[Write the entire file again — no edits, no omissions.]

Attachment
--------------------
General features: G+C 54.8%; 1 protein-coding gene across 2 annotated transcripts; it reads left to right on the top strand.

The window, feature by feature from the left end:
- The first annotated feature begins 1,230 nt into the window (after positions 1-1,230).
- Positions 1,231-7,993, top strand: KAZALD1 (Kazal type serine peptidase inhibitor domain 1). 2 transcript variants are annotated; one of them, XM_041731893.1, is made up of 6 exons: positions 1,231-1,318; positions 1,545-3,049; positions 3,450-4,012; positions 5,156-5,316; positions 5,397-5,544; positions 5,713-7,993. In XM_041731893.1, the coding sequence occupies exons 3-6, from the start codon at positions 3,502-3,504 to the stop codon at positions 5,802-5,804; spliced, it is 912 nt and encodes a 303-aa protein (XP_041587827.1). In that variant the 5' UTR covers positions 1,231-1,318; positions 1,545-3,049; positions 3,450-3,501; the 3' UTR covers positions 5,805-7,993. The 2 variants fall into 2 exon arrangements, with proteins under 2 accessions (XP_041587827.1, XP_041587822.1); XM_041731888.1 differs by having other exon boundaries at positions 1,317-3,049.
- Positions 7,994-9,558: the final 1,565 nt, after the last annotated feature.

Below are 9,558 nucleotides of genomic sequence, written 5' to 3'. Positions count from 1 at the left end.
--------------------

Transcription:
General features: G+C 54.8%; 1 protein-coding gene across 2 annotated transcripts; it reads left to right on the top strand.

The window, feature by feature from the left end:
- The first annotated feature begins 1,230 nt into the window (after positions 1-1,230).
- Positions 1,231-7,993, top strand: KAZALD1 (Kazal type serine peptidase inhibitor domain 1). 2 transcript variants are annotated; one of them, XM_041731893.1, is made up of 6 exons: positions 1,231-1,318; positions 1,545-3,049; positions 3,450-4,012; positions 5,156-5,316; positions 5,397-5,544; positions 5,713-7,993. In XM_041731893.1, the coding sequence occupies exons 3-6, from the start codon at positions 3,502-3,504 to the stop codon at positions 5,802-5,804; spliced, it is 912 nt and encodes a 303-aa protein (XP_041587827.1). In that variant the 5' UTR covers positions 1,231-1,318; positions 1,545-3,049; positions 3,450-3,501; the 3' UTR covers positions 5,805-7,993. The 2 variants fall into 2 exon arrangements, with proteins under 2 accessions (XP_041587827.1, XP_041587822.1); XM_041731888.1 differs by having other exon boundaries at positions 1,317-3,049.
- Positions 7,994-9,558: the final 1,565 nt, after the last annotated feature.

Below are 9,558 nucleotides of genomic sequence, written 5' to 3'. Positions count from 1 at the left end.